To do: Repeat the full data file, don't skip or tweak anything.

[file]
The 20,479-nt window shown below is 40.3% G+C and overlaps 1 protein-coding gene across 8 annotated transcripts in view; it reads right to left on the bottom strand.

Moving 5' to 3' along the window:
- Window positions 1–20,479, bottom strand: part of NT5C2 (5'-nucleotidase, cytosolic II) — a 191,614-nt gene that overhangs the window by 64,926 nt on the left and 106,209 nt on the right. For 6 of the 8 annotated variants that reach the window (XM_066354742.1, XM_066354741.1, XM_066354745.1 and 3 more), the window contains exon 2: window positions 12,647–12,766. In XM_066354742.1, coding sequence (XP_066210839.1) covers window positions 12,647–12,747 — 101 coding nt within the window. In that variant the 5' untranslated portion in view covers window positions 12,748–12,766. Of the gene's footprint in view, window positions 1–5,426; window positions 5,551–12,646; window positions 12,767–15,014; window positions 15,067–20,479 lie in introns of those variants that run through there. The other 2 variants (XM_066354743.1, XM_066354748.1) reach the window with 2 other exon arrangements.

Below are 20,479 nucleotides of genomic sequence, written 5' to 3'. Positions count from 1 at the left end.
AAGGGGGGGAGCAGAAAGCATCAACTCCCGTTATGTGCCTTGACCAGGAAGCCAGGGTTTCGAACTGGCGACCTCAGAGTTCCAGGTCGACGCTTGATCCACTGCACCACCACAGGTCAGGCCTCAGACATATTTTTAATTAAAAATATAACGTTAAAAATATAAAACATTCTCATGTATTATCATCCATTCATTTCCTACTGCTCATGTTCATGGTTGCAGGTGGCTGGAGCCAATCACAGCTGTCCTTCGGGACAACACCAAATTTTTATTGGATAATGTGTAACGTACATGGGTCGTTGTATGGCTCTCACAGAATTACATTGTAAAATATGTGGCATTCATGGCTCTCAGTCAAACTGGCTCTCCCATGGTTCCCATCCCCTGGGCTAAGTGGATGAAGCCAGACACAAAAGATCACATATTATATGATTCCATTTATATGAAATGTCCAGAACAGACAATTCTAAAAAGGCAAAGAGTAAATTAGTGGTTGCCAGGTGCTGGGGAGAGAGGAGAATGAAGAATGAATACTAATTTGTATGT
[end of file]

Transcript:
The 20,479-nt window shown below is 40.3% G+C and overlaps 1 protein-coding gene across 8 annotated transcripts in view; it reads right to left on the bottom strand.

Moving 5' to 3' along the window:
- Window positions 1–20,479, bottom strand: part of NT5C2 (5'-nucleotidase, cytosolic II) — a 191,614-nt gene that overhangs the window by 64,926 nt on the left and 106,209 nt on the right. For 6 of the 8 annotated variants that reach the window (XM_066354742.1, XM_066354741.1, XM_066354745.1 and 3 more), the window contains exon 2: window positions 12,647–12,766. In XM_066354742.1, coding sequence (XP_066210839.1) covers window positions 12,647–12,747 — 101 coding nt within the window. In that variant the 5' untranslated portion in view covers window positions 12,748–12,766. Of the gene's footprint in view, window positions 1–5,426; window positions 5,551–12,646; window positions 12,767–15,014; window positions 15,067–20,479 lie in introns of those variants that run through there. The other 2 variants (XM_066354743.1, XM_066354748.1) reach the window with 2 other exon arrangements.

Below are 20,479 nucleotides of genomic sequence, written 5' to 3'. Positions count from 1 at the left end.
AAGGGGGGGAGCAGAAAGCATCAACTCCCGTTATGTGCCTTGACCAGGAAGCCAGGGTTTCGAACTGGCGACCTCAGAGTTCCAGGTCGACGCTTGATCCACTGCACCACCACAGGTCAGGCCTCAGACATATTTTTAATTAAAAATATAACGTTAAAAATATAAAACATTCTCATGTATTATCATCCATTCATTTCCTACTGCTCATGTTCATGGTTGCAGGTGGCTGGAGCCAATCACAGCTGTCCTTCGGGACAACACCAAATTTTTATTGGATAATGTGTAACGTACATGGGTCGTTGTATGGCTCTCACAGAATTACATTGTAAAATATGTGGCATTCATGGCTCTCAGTCAAACTGGCTCTCCCATGGTTCCCATCCCCTGGGCTAAGTGGATGAAGCCAGACACAAAAGATCACATATTATATGATTCCATTTATATGAAATGTCCAGAACAGACAATTCTAAAAAGGCAAAGAGTAAATTAGTGGTTGCCAGGTGCTGGGGAGAGAGGAGAATGAAGAATGAATACTAATTTGTATGT